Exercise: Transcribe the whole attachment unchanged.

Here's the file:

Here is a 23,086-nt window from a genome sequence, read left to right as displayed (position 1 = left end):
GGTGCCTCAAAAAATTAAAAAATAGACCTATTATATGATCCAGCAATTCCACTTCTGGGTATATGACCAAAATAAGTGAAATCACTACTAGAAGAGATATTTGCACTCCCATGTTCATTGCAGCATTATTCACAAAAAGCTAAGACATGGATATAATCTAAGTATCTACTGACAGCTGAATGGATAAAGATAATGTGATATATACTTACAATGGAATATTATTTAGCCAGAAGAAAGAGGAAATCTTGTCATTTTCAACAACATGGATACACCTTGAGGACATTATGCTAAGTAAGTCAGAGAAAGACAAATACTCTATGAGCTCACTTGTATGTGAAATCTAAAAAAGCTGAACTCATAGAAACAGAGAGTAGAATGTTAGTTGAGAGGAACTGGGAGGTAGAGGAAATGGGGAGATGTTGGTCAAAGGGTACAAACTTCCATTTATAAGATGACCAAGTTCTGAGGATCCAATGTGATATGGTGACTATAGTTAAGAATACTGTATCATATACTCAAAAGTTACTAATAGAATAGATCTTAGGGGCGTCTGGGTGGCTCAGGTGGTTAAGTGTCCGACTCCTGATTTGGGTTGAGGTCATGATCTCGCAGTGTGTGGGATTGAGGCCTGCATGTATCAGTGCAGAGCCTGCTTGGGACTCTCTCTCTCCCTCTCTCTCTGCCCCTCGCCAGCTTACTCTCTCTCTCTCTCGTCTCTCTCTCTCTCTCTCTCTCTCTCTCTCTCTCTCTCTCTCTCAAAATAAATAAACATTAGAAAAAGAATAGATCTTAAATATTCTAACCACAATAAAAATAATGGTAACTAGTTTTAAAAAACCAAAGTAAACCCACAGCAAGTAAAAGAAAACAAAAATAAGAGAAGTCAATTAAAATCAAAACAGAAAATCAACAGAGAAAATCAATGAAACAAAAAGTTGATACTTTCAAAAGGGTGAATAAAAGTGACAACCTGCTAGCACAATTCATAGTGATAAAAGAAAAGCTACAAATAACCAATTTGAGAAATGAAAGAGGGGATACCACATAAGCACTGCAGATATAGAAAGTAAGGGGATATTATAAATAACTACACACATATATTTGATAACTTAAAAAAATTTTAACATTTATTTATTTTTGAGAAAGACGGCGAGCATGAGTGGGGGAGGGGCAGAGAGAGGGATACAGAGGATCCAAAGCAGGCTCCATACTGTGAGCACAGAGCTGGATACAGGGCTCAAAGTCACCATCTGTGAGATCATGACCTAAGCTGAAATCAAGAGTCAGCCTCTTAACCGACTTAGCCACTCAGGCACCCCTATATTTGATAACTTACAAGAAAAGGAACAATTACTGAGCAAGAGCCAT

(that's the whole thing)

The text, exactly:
Here is a 23,086-nt window from a genome sequence, read left to right as displayed (position 1 = left end):
GGTGCCTCAAAAAATTAAAAAATAGACCTATTATATGATCCAGCAATTCCACTTCTGGGTATATGACCAAAATAAGTGAAATCACTACTAGAAGAGATATTTGCACTCCCATGTTCATTGCAGCATTATTCACAAAAAGCTAAGACATGGATATAATCTAAGTATCTACTGACAGCTGAATGGATAAAGATAATGTGATATATACTTACAATGGAATATTATTTAGCCAGAAGAAAGAGGAAATCTTGTCATTTTCAACAACATGGATACACCTTGAGGACATTATGCTAAGTAAGTCAGAGAAAGACAAATACTCTATGAGCTCACTTGTATGTGAAATCTAAAAAAGCTGAACTCATAGAAACAGAGAGTAGAATGTTAGTTGAGAGGAACTGGGAGGTAGAGGAAATGGGGAGATGTTGGTCAAAGGGTACAAACTTCCATTTATAAGATGACCAAGTTCTGAGGATCCAATGTGATATGGTGACTATAGTTAAGAATACTGTATCATATACTCAAAAGTTACTAATAGAATAGATCTTAGGGGCGTCTGGGTGGCTCAGGTGGTTAAGTGTCCGACTCCTGATTTGGGTTGAGGTCATGATCTCGCAGTGTGTGGGATTGAGGCCTGCATGTATCAGTGCAGAGCCTGCTTGGGACTCTCTCTCTCCCTCTCTCTCTGCCCCTCGCCAGCTTACTCTCTCTCTCTCTCGTCTCTCTCTCTCTCTCTCTCTCTCTCTCTCTCTCTCTCTCTCTCAAAATAAATAAACATTAGAAAAAGAATAGATCTTAAATATTCTAACCACAATAAAAATAATGGTAACTAGTTTTAAAAAACCAAAGTAAACCCACAGCAAGTAAAAGAAAACAAAAATAAGAGAAGTCAATTAAAATCAAAACAGAAAATCAACAGAGAAAATCAATGAAACAAAAAGTTGATACTTTCAAAAGGGTGAATAAAAGTGACAACCTGCTAGCACAATTCATAGTGATAAAAGAAAAGCTACAAATAACCAATTTGAGAAATGAAAGAGGGGATACCACATAAGCACTGCAGATATAGAAAGTAAGGGGATATTATAAATAACTACACACATATATTTGATAACTTAAAAAAATTTTAACATTTATTTATTTTTGAGAAAGACGGCGAGCATGAGTGGGGGAGGGGCAGAGAGAGGGATACAGAGGATCCAAAGCAGGCTCCATACTGTGAGCACAGAGCTGGATACAGGGCTCAAAGTCACCATCTGTGAGATCATGACCTAAGCTGAAATCAAGAGTCAGCCTCTTAACCGACTTAGCCACTCAGGCACCCCTATATTTGATAACTTACAAGAAAAGGAACAATTACTGAGCAAGAGCCAT